You can always get in trouble for shooting in public 🙂 Joking apart, I did have an accident in a local pub, while doing 360° with customers. I was seriously threatened by a mobster who was obviously cheating on his wife with a beautiful girl… After some heated arguments, I had to delete the photos, then those two left without paying their bill… Of course I undeleted the photos later, but anyways. Usually my Press ID card helps a great deal in front of authorities, but I don’t think it would be useful in a case like this!
Haha. That’s funny even though I’m pretty sure you didn’t see it that way in the bar 🙂 Did you publish the undeleted photos? 🙂 No, I don’t want to get you into trouble. Let’s change the topics. Which of your panoramas was the most difficult to take?
I always have great fun when taking the panoramas. But sometimes other circumstances create difficulties… Take for example a recent shoot of the “Eagle eye” in the Rhodopes mountain. Technically, it’s nothing special. What you can’t see is the two-hour climb up the scree slope with all the equipment on my back, while enjoying both the breathtaking view and the big storm coming closer and closer. I’ve been warned that the peak is very dangerous in lightning storms, so I was near quitting. But, thank God, the storm waited for me to take the panorama and stroke on my way back down the scree. You can never take a great photo (or panorama) if you stay in your room, can you?
The Eagle Eye at Yagodina, Bulgaria in Bulgaria
What do you think is the next big thing in panoramic photography?
From the technical side, there are constant advances in panoramic technology. I expect Gigapixel to become much more popular and I already built myself a Giga-robot to play with. Expect some gigapixel from me soon! I also carry a surround-sound recorder with me and record interesting sound backgrounds. I also expect advancements in 360° video technology, although I hate video myself. Interactive panoramas are already going mainstream – I expect to see them more often used by museums, galleries and the like.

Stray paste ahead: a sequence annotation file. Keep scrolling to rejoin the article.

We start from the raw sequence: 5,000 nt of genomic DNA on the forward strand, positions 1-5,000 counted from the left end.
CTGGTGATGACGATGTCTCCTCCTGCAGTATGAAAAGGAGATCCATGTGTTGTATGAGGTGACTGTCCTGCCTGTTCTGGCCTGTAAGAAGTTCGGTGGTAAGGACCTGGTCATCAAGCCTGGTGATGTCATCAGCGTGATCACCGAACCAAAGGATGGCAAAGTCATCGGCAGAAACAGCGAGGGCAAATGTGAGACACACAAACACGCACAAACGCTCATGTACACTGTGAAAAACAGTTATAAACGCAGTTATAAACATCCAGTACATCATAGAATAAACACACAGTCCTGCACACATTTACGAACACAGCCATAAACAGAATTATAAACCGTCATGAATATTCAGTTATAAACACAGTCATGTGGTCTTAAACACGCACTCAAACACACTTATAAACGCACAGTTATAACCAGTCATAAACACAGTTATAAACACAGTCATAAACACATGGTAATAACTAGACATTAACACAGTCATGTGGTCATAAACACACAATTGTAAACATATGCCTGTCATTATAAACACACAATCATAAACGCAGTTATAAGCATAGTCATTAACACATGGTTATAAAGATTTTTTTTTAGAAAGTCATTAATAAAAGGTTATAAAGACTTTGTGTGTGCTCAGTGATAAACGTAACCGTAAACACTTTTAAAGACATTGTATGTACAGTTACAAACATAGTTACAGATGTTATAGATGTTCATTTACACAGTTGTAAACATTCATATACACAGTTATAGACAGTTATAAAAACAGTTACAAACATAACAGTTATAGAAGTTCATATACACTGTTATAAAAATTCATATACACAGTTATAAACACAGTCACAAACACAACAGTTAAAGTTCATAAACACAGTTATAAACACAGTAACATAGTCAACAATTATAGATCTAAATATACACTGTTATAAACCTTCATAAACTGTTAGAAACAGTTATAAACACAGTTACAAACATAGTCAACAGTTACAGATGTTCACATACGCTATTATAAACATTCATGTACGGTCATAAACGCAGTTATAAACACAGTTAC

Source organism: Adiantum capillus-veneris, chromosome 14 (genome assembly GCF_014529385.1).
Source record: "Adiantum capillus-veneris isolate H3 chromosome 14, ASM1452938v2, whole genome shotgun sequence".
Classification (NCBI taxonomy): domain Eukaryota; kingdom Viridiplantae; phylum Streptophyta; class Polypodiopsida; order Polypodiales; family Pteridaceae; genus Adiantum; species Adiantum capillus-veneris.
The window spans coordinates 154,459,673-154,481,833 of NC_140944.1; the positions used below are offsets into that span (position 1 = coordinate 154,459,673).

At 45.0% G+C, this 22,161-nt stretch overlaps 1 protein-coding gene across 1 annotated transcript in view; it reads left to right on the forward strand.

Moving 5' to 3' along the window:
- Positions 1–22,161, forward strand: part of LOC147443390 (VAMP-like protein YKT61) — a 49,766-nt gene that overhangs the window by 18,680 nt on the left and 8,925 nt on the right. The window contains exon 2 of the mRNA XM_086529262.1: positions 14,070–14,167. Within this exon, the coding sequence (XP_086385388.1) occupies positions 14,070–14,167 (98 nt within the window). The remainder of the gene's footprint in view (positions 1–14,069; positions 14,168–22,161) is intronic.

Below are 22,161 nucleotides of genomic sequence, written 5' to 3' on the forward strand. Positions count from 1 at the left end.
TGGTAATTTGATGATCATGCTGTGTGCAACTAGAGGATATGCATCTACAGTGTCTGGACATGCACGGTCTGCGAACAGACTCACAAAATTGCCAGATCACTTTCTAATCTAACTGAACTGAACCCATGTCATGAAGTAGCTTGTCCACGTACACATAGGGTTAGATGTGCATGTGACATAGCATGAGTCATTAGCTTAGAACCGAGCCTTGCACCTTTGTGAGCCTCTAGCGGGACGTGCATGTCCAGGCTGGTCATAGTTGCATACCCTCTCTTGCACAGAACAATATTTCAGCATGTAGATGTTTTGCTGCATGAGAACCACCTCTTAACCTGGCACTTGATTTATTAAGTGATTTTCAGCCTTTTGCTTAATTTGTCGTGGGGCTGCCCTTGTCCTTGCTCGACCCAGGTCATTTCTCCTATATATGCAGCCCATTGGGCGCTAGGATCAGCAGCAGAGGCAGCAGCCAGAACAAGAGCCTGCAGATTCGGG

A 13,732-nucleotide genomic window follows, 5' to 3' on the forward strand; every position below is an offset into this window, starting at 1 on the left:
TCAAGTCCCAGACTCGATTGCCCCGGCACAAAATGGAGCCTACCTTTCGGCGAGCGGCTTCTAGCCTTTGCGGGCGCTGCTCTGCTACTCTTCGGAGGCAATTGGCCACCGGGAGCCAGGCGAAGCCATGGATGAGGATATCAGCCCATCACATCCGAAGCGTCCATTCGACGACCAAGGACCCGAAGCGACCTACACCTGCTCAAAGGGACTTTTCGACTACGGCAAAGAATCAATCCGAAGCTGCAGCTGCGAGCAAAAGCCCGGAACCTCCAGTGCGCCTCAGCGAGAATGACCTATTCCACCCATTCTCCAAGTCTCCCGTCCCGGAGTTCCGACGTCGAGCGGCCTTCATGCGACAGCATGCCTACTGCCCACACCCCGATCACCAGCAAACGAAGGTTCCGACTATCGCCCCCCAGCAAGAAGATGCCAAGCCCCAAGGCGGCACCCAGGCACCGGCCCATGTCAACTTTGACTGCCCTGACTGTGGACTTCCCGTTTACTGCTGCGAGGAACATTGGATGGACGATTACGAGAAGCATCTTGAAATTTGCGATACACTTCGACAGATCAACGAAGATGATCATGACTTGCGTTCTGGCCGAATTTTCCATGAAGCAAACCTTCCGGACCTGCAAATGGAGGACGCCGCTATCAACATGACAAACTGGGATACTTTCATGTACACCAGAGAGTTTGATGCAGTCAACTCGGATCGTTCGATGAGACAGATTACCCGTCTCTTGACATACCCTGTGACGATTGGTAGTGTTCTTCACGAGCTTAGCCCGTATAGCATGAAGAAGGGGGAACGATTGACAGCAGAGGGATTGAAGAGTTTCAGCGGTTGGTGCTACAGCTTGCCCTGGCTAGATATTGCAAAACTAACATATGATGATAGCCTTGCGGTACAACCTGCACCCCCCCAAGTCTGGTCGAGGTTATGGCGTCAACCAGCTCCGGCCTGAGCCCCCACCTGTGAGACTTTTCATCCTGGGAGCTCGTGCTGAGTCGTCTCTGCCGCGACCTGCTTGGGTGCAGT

I also expect panoramas to work on more mobile devices. Currently they only work fully on the latest version of Android (thanks! thanks!) and partially on iPhone/iPad/iPod.
What is more important to me, though, is to put more artistic effort in the panoramas. That is, to make them more beautiful. Personally I am trying to improve shooting sunrises/sunsets using HDR, finding the right spot to capture beautiful close details, putting people in the panorama to convey a feeling. I also admire others’ efforts to make editorials (event panoramas), beautifully staged panos, great colors from shooting and post-processing. I am absolutely sure it will be art that will define panoramic photography future, not technology. Which can be said about photography in general, of course. Technology is just the tool.
Any last words?
Just a short advice to anyone wondering if panoramic is worth all the hassle: Go there, take the photos! You will have enough fun even trying!
Thanks for the interview!
Nick can be contacted via his profile on 360 Cities or via his website.
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Cape Kaliakra in Bulgaria